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Ancient Inscribed Bricks Contain Evidence of Mysterious Magnetic 'Anomaly.'

maximus otter

Recovering policeman
Aug 9, 2001
New research on ancient Mesopotamia has uncovered evidence of an ancient magnetic phenomena, providing a way to delve deeper into one of the most fascinating periods in human history.

Scientists have analyzed ancient bricks from Mesopotamia and revealed just how dramatic an ancient spike in Earth’s magnetic field, some 3,000 years ago, truly was.



Items like bricks or pottery were often made with grains of magnetic rock that, when heated and then cooled, keep a signature of the geomagnetic conditions of the time.

“At very high temperatures, the objects are memoryless. But as the temperature drops it picks up a memory of the Earth’s magnetic field that it was sitting in at the time,” Philip McCausland of Canada’s Western University said.

Researchers used ancient bricks from Mesopotamia (which overlaps modern-day Iraq) containing iron oxide to investigate field strength. By systematically removing the ancient magnetic signature from small fragments of the bricks through heating and cooling, then reheating the bricks and replacing the magnetic field with one produced in the lab, they could get a ratio between the object's magnetic charge in the past and under laboratory conditions.

This told researchers that these bricks were fired at a time when the Earth’s magnetic field was more than one and a half times what it is today, during a period known as the Levantine Iron Age geomagnetic anomaly.


maximus otter

Ancient bricks baked when Nebuchadnezzar II was king absorbed a power surge in Earth’s magnetic field

Thousands of years ago, Earth’s magnetic field underwent a significant power surge over a part of the planet that included the ancient kingdom of Mesopotamia. People at the time probably never even noticed the fluctuation, but signs of the anomaly, including previously unknown details, were preserved in the mud bricks that they baked, new research has found.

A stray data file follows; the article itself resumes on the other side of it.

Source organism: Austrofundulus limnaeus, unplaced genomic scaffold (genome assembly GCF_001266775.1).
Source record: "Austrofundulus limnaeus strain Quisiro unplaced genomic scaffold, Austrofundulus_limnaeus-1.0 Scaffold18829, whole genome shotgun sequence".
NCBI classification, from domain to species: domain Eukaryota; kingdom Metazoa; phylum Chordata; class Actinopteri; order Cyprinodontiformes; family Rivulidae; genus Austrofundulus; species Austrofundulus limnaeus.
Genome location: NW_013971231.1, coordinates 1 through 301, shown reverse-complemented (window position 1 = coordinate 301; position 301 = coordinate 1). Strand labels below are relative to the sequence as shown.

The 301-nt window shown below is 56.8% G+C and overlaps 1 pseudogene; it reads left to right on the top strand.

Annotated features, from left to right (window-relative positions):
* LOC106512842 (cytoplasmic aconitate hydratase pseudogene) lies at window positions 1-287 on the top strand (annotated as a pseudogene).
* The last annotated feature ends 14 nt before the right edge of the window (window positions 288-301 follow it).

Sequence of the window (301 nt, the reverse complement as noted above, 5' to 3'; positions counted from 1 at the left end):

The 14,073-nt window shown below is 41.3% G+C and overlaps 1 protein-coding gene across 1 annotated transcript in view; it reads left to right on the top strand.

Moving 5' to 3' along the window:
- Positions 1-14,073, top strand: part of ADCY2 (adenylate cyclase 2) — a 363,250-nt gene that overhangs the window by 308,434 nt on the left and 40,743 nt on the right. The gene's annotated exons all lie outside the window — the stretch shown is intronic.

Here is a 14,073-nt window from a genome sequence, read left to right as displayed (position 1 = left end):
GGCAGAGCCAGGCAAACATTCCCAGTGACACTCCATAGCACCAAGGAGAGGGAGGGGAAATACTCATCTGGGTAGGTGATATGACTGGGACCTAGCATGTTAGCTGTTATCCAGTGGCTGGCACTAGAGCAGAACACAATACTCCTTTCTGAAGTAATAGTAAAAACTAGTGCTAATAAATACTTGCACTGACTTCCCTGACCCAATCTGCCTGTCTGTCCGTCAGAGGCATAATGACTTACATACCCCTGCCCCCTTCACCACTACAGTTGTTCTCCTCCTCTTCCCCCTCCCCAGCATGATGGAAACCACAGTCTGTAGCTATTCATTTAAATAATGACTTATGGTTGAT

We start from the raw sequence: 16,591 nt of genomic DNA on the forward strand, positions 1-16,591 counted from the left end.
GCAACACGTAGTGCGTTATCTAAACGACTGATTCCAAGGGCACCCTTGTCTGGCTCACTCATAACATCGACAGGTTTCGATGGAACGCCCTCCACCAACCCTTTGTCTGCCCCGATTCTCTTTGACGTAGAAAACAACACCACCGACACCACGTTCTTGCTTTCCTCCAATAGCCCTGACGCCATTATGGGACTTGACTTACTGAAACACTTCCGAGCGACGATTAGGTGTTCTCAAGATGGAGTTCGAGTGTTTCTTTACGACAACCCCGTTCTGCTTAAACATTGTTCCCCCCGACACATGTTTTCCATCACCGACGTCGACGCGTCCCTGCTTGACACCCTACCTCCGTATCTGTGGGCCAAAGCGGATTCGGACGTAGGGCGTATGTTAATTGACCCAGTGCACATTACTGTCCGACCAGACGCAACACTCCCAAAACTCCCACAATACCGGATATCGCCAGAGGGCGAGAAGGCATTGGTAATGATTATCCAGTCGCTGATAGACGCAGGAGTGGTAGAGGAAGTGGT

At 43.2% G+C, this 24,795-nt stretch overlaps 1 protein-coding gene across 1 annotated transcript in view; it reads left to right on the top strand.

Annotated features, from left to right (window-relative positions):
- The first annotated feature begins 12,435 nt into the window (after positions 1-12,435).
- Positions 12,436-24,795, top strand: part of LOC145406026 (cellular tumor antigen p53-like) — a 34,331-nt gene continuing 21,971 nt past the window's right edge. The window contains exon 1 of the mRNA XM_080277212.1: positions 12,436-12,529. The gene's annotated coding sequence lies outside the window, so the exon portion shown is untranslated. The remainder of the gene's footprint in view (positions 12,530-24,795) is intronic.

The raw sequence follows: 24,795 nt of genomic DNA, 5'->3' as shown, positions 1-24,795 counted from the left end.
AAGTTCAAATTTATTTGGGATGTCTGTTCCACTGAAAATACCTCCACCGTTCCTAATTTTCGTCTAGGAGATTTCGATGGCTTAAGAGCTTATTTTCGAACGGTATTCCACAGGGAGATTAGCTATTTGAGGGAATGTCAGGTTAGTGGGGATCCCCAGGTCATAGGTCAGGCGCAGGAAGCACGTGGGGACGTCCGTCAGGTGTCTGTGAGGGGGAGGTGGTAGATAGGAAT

When scientists recently examined bricks dating from the third to the first millennia BC in Mesopotamia — which encompassed present-day Iraq and parts of what is now Syria, Iran and Turkey — they detected magnetic signatures in those from the first millennium, indicating that the bricks were fired at a time when Earth’s magnetic field was unusually strong. Stamps on the bricks naming Mesopotamian kings enabled researchers to confirm the time range for the magnetic spike.

Their findings corresponded with a known magnetic surge called the “Levantine Iron Age geomagnetic Anomaly,” which took place between 1050 and 550 BC. It had previously been documented in artifacts from the Azores, Bulgaria and China using archaeomagnetic analysis — examining grains in pottery and ceramic archaeological objects for clues about Earth’s magnetic activity, scientists reported December 18 in the journal Proceedings of the National Academy of Sciences.

Of the 32 stones that the researchers sampled, five bore stamps linking them to the reign of Nebuchadnezzar II, between 604 and 562 BC. Measurements of magnetism in the stones showed that the magnetic field strengthened quickly and intensely when the bricks were made. The stamps on the bricks therefore created a snapshot of a magnetic power surge that spanned just a few decades.